TY - JOUR

T1 - Spatio-spectral concentration of convolutions

AU - Hanasoge, Shravan M.

N1 - Funding Information:
The author acknowledges support from consultancy project PT54324 with Shell India , Ramanujan fellowship SB/S2/RJN-73/2013, the Max-Planck Partner Group Program and the NYU Abu Dhabi Center for Space Science . The work has benefited substantially from numerous conversations, and SMH gratefully acknowledges discussions with Alain Plattner, Srinivasa Varadhan, Rishi Sharma and Sandip Trivedi.
Publisher Copyright:
© 2016 Elsevier Inc.

PY - 2016/5/15

Y1 - 2016/5/15

N2 - Differential equations may possess coefficients that vary on a spectrum of scales. Because coefficients are typically multiplicative in real space, they turn into convolution operators in spectral space, mixing all wavenumbers. However, in many applications, only the largest scales of the solution are of interest and so the question turns to whether it is possible to build effective coarse-scale models of the coefficients in such a manner that the large scales of the solution are left intact. Here we apply the method of numerical homogenisation to deterministic linear equations to generate sub-grid-scale models of coefficients at desired frequency cutoffs. We use the Fourier basis to project, filter and compute correctors for the coefficients. The method is tested in 1D and 2D scenarios and found to reproduce the coarse scales of the solution to varying degrees of accuracy depending on the cutoff. We relate this method to mode-elimination Renormalisation Group (RG) and discuss the connection between accuracy and the cutoff wavenumber. The tradeoff is governed by a form of the uncertainty principle for convolutions, which states that as the convolution operator is squeezed in the spectral domain, it broadens in real space. As a consequence, basis sparsity is a high virtue and the choice of the basis can be critical.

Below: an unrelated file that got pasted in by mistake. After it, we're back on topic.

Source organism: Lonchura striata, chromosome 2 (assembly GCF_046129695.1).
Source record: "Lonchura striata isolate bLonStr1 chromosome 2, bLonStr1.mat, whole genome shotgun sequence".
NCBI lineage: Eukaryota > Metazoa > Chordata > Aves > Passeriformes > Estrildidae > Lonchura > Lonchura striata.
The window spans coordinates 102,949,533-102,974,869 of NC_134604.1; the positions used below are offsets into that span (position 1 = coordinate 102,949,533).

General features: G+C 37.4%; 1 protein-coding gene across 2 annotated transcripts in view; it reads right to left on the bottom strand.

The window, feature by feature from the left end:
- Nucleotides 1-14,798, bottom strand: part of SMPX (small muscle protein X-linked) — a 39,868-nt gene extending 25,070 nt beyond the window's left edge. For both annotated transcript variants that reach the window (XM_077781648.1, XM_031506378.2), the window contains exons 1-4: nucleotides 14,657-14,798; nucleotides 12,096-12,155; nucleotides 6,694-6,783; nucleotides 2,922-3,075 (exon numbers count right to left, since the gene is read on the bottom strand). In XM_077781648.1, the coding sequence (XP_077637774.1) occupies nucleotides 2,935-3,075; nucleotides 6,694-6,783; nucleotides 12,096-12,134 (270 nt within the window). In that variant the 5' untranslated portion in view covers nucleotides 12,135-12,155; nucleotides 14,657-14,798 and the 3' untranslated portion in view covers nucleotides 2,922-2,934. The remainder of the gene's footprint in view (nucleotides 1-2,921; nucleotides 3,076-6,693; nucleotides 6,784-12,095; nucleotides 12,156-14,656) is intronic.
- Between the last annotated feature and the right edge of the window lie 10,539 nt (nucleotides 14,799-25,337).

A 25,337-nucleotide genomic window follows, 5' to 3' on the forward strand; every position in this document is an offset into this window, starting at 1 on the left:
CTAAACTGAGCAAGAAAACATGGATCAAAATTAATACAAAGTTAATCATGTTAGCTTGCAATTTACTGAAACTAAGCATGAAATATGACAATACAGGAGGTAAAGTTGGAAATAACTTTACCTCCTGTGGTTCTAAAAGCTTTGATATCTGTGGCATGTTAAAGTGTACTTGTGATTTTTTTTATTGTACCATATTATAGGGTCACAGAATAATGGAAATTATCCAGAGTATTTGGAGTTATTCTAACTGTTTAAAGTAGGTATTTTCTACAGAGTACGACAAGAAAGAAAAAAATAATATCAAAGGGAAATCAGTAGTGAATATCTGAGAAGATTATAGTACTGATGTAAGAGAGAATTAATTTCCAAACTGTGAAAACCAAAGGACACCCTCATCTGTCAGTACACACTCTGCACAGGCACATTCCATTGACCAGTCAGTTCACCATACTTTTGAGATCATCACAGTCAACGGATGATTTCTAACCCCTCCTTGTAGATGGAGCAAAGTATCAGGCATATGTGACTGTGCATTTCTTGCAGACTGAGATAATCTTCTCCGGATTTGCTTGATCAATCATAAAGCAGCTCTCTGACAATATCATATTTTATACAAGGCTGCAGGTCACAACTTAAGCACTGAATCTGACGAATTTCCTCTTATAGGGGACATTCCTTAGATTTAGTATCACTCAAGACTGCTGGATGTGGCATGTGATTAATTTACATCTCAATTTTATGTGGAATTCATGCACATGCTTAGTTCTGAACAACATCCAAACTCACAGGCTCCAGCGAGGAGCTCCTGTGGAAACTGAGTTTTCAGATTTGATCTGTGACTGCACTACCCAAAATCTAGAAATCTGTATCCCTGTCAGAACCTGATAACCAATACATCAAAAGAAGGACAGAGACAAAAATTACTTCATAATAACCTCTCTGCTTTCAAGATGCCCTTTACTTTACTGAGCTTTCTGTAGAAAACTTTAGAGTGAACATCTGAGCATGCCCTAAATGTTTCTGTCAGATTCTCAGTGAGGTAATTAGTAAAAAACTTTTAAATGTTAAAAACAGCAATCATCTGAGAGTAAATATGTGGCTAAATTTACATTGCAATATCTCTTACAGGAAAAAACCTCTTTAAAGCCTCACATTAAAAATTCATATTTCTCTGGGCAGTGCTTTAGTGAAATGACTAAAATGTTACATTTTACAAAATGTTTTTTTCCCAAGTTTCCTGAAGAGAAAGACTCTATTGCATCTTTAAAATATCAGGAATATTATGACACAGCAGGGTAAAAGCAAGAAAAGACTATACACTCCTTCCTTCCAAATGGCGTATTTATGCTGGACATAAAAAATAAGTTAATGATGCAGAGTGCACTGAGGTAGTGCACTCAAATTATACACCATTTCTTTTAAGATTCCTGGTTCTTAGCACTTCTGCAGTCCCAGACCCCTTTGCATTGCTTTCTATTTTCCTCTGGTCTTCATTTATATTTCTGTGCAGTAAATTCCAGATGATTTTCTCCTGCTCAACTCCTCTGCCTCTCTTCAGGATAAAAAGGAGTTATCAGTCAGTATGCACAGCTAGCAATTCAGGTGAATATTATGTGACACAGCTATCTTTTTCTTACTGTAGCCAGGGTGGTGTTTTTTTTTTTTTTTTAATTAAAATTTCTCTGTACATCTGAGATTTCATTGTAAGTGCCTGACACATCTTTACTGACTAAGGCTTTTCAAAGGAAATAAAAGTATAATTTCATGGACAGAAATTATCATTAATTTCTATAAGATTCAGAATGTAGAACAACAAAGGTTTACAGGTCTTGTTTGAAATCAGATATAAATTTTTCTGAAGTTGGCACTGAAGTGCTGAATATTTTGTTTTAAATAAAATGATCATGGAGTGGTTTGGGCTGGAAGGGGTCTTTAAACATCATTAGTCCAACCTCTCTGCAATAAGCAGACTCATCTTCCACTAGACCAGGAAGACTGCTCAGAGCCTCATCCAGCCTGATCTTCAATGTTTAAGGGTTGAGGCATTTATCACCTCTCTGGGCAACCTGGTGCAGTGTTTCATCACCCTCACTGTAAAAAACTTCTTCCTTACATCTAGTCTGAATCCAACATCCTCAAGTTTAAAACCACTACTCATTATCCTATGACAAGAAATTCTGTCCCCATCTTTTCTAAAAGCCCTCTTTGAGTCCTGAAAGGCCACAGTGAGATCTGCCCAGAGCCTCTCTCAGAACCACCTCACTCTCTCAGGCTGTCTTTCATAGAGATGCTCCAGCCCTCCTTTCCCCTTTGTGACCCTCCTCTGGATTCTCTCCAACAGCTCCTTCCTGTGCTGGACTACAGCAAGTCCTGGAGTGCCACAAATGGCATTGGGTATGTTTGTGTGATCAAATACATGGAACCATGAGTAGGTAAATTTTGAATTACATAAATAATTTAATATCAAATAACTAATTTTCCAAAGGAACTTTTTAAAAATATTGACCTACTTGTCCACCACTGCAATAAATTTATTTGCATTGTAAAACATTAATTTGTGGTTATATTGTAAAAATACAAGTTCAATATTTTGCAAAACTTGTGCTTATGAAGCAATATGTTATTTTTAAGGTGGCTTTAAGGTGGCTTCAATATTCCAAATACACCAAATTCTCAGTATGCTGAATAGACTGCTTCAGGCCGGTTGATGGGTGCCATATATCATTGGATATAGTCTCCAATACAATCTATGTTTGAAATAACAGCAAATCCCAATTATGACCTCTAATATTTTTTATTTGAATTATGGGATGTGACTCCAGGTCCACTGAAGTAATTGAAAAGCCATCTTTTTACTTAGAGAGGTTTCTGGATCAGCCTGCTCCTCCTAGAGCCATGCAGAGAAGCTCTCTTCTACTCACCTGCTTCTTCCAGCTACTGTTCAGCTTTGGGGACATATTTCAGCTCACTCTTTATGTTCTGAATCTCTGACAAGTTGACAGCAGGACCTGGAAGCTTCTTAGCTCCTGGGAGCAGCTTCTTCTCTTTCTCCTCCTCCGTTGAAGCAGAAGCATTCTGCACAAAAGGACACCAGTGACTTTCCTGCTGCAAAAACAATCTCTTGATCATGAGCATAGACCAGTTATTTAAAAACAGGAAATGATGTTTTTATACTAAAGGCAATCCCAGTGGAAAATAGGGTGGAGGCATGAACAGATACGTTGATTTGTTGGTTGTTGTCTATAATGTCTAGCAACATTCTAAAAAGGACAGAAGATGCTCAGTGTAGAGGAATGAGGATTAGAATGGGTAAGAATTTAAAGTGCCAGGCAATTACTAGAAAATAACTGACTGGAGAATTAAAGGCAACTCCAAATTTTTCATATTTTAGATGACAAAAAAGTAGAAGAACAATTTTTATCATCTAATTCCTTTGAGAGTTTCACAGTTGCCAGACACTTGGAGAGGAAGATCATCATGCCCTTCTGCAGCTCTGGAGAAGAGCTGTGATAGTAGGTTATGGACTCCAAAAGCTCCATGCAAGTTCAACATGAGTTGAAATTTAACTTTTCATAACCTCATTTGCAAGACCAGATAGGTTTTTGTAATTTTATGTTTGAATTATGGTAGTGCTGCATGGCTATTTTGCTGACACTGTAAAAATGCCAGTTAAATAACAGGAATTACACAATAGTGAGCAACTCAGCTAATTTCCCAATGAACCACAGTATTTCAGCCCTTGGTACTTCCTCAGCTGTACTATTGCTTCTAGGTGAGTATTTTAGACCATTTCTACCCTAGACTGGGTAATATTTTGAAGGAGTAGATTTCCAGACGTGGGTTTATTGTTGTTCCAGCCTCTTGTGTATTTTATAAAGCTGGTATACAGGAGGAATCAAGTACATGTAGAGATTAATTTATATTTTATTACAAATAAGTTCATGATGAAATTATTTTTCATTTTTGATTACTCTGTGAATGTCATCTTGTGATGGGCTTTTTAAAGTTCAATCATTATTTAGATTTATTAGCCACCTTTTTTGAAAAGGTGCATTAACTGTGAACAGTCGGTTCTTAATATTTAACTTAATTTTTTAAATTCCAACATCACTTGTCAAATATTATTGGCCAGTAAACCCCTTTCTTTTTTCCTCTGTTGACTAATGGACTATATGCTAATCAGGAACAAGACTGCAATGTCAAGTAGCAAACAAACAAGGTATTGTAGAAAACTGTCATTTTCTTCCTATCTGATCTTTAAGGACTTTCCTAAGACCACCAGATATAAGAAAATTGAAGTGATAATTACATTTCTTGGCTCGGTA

AB - Differential equations may possess coefficients that vary on a spectrum of scales. Because coefficients are typically multiplicative in real space, they turn into convolution operators in spectral space, mixing all wavenumbers. However, in many applications, only the largest scales of the solution are of interest and so the question turns to whether it is possible to build effective coarse-scale models of the coefficients in such a manner that the large scales of the solution are left intact. Here we apply the method of numerical homogenisation to deterministic linear equations to generate sub-grid-scale models of coefficients at desired frequency cutoffs. We use the Fourier basis to project, filter and compute correctors for the coefficients. The method is tested in 1D and 2D scenarios and found to reproduce the coarse scales of the solution to varying degrees of accuracy depending on the cutoff. We relate this method to mode-elimination Renormalisation Group (RG) and discuss the connection between accuracy and the cutoff wavenumber. The tradeoff is governed by a form of the uncertainty principle for convolutions, which states that as the convolution operator is squeezed in the spectral domain, it broadens in real space. As a consequence, basis sparsity is a high virtue and the choice of the basis can be critical.

KW - Homogenisation

KW - Renormalisation group

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U2 - 10.1016/j.jcp.2016.02.068

DO - 10.1016/j.jcp.2016.02.068

M3 - Article

AN - SCOPUS:84960156718

VL - 313

SP - 674

EP - 686

JO - Journal of Computational Physics

JF - Journal of Computational Physics

SN - 0021-9991

ER -